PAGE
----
The dynamics of directed axon migration in the brain
In a new study, NAIST scientists, in collaboration with researchers at the Osaka National Hospital and University of Tokyo, report that the L1 Cell Adhesion Molecule (L1-CAM) is crucial for directed axon migration. The study shows that L1-CAM grips and slips on laminin to steer axons to their final destination. It further explains how disruption of this L1-CAM system leads to CRASH syndrome, which describes an assortment of neural disabilities that are all attributed to an underdeveloped brain. The study is published in the Proceedings of the National Academy of Sciences (PNAS).
Axons sprout from neurons and migrate to specific parts of the developing brain where they interact with other neurons to form neural networks. The axons move in response to gradients of attractants with extraordinary sensitivity; the sudden stops and sharp turns they make during their migration resemble cars stopping and turning at an intersection.
"Laminins function as attractive chemical cues for haptotaxis of axonal growth cones," explains NAIST Prof. Naoyuki Inagaki, whose lab studies how forces are generated in the cellular microenvironment to create directed axonal migration.
Axons migrate in response to laminin on the microenvironment. The new study by the Inagaki lab showed that neurons will produce four times more traction force when placed on adhesive substrates coated with laminin than those without laminin, assuring the axons reach their final destination.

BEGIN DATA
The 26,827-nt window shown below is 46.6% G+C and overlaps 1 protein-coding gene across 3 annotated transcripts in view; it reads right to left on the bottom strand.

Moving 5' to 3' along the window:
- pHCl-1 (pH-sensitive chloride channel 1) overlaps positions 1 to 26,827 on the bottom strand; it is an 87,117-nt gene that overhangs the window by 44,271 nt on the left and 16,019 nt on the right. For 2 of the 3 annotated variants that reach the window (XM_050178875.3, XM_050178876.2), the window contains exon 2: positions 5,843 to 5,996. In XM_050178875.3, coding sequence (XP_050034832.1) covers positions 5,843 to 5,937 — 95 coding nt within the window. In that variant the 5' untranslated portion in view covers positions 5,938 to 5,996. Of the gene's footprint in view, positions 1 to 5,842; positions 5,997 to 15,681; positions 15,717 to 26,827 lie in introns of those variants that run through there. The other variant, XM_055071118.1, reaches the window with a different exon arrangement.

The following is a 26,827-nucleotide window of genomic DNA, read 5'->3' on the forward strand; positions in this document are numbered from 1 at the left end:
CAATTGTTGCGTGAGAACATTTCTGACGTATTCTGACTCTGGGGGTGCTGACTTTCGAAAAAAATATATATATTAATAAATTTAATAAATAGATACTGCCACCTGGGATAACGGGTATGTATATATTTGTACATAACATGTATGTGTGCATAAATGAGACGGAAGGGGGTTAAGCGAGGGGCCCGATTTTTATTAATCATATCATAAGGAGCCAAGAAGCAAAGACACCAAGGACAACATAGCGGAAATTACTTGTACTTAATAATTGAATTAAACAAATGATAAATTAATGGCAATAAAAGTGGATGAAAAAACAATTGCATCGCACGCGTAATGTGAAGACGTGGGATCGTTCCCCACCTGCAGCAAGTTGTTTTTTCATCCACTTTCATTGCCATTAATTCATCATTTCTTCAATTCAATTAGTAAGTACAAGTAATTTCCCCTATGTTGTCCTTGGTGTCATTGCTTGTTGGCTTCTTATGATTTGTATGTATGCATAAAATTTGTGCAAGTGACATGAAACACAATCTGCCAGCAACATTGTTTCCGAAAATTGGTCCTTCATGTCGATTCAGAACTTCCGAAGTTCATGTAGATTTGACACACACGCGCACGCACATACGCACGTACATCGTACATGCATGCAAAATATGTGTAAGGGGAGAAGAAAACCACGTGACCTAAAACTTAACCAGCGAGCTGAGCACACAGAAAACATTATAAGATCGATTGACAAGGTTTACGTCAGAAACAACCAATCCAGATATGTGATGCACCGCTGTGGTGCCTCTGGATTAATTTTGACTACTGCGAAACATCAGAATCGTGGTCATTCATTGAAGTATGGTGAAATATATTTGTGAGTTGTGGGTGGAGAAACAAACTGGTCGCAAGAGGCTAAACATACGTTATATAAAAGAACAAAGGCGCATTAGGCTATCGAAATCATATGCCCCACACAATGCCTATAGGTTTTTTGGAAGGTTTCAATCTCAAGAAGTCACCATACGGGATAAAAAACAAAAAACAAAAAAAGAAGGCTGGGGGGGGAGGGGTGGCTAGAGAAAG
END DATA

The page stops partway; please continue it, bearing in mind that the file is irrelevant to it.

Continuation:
"The force reduced the F-actin retrograde flow," said Kouki Abe, a doctoral student in the lab who conducted the experiments. "We looked at the movement of L1-CAM because it is linked to F1-actin flow."
Actin is a crucial molecule for cell motility throughout the body. However, in axons, it does not directly interact with laminin. Rather, L1-CAM acts as the intermediary. As expected, additional experiments by Abe showed that the F1-actin flow was dependent on L1-CAM interactions with laminin.
"We found L1-CAM switches between an immobilized state, or what we call 'grip' state, and a 'slip' state. The ratio of grip state increased with laminin," said Inagaki. This increased grip state strengthens the traction force produced by the axon onto the adhesive substrate, allowing the axon to turn and change its direction on cue. The scientists further found that disrupting the increased grip ratio compromised the directional migration, a discovery that could explain the pathogenesis of several diseases.
"We examined L1-CAM from a patient with CRASH syndrome in which L1-CAM was mutated. The different grip ratio seen between laminin and polylysine was lost, and the directional axon migration was disturbed (Figure)", said Inagaki.
"L1-CAM controls migration not only in the brain, but also in cancer. Grip-and-slip is a new mechanism that could explain other diseases," he said.